“Rather than choosing to abandon what is in many cases the only avenue towards justice for millions of vulnerable victims of crimes under international law, states must engage in good faith with the International Criminal Court. They must use their collective power to challenge the double standards, shameful failures and politicization of justice by the UN Security Council,” said Netsanet Belay, Amnesty International’s Research and Advocacy Director for Africa.
Following the announcement yesterday by the Gambian Information Minister that Gambia has withdrawn from the International Criminal Court (ICC), Netsanet Belay, Amnesty International’s Research and Advocacy Director for Africa said:
“The announcement is a blow to millions of victims around the world, particularly coming as it does on the heels of recent moves by South Africa and Burundi to also withdraw from the ICC”.
“Rather than joining this drastic march away from justice, other African states should follow the lead of Botswana and many concerned African member states which have encouraged countries to work constructively with the Court to resolve any legitimate issues.”
“The Information Minister’s statement regarding the Court’s persecution and humiliation of people of colour, especially Africans could not be further from the truth. For many Africans the ICC presents the only avenue for justice for the crimes they have suffered”.
Amnesty International is building a network of digital volunteers to help uncover human rights violations and abuses in the conflict-ravaged Sudanese region of Darfur as part of a revolutionary crowdsourcing project launched today. Within hours, some 4500 digital volunteers were already on the job spending a combined 525 hours analysing already over 33,000 square kilometres of satellite imagery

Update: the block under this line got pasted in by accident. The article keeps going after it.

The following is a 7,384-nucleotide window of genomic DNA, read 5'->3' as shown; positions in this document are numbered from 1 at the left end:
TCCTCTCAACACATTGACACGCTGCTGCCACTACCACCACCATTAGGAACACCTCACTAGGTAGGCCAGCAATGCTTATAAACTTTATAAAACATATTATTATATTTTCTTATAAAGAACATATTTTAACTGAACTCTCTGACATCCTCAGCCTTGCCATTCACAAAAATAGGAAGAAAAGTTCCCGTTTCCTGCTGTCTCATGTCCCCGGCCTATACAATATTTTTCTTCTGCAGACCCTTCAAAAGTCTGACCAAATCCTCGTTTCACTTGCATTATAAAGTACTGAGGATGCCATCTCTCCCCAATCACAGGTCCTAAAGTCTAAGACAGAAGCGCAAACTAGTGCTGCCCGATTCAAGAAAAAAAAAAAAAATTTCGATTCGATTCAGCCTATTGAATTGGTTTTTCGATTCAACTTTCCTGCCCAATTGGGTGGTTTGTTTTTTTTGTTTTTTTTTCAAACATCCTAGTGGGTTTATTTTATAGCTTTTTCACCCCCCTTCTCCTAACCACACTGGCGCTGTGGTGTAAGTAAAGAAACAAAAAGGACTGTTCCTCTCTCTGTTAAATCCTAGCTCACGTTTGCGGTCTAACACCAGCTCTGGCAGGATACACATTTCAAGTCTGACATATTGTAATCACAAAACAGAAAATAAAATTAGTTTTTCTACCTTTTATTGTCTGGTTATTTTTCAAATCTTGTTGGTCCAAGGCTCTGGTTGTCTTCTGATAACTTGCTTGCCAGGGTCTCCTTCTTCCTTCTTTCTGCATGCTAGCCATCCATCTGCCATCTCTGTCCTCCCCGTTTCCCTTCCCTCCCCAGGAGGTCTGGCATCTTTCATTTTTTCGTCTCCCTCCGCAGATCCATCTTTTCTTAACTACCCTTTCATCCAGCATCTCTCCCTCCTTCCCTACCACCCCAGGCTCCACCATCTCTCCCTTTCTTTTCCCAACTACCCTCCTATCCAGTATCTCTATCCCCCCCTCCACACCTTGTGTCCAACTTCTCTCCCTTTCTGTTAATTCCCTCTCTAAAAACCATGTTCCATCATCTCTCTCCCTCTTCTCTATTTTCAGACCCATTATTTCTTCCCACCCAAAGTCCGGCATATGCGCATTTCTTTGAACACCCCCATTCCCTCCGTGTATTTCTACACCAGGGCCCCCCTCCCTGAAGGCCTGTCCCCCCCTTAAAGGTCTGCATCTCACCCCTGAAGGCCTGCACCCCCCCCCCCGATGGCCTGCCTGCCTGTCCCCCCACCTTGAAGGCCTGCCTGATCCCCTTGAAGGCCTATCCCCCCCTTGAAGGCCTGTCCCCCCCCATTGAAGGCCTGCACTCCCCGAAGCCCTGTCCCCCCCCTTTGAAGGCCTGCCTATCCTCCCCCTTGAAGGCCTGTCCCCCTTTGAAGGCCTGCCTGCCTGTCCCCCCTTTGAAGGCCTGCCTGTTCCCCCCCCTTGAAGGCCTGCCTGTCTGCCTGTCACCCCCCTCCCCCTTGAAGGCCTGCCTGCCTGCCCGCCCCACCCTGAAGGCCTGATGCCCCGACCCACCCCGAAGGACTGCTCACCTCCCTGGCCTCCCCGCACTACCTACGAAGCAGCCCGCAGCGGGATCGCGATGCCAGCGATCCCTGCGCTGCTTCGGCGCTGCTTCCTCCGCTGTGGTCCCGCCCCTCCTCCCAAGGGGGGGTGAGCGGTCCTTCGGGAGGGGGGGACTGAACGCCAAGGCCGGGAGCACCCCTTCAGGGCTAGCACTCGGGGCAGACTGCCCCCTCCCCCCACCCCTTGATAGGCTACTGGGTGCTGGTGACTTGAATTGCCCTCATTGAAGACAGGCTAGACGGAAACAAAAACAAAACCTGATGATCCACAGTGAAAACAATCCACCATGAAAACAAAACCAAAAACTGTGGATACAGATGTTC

The Decode Darfur interactive platform will enable Amnesty International supporters to analyse thousands of square kilometres of satellite imagery in remote parts of Darfur where bombings and chemical weapons attacks are suspected to have taken place – just by using their phone, tablet or laptop.
“This is an ambitious, revolutionary project that marks a fundamental shift in the way we view human rights research – and gives anyone with internet access the chance to help expose some of the world’s gravest injustices,” said Milena Marin, Amnesty International’s Senior Innovations Campaigner.
The Burundian parliamentary vote today endorsing a withdrawal from the International Criminal Court (ICC) is part of the government’s continued effort to deny justice for victims of human rights violations committed since the crisis began in April 2015, said Amnesty International today.
“This vote, at a time when the ICC is examining allegations of crimes committed in Burundi, highlights the government’s unwillingness to deliver justice for victims,” said Muthoni Wanyeki, Amnesty International’s Regional Director for East Africa, the Horn and the Great Lakes.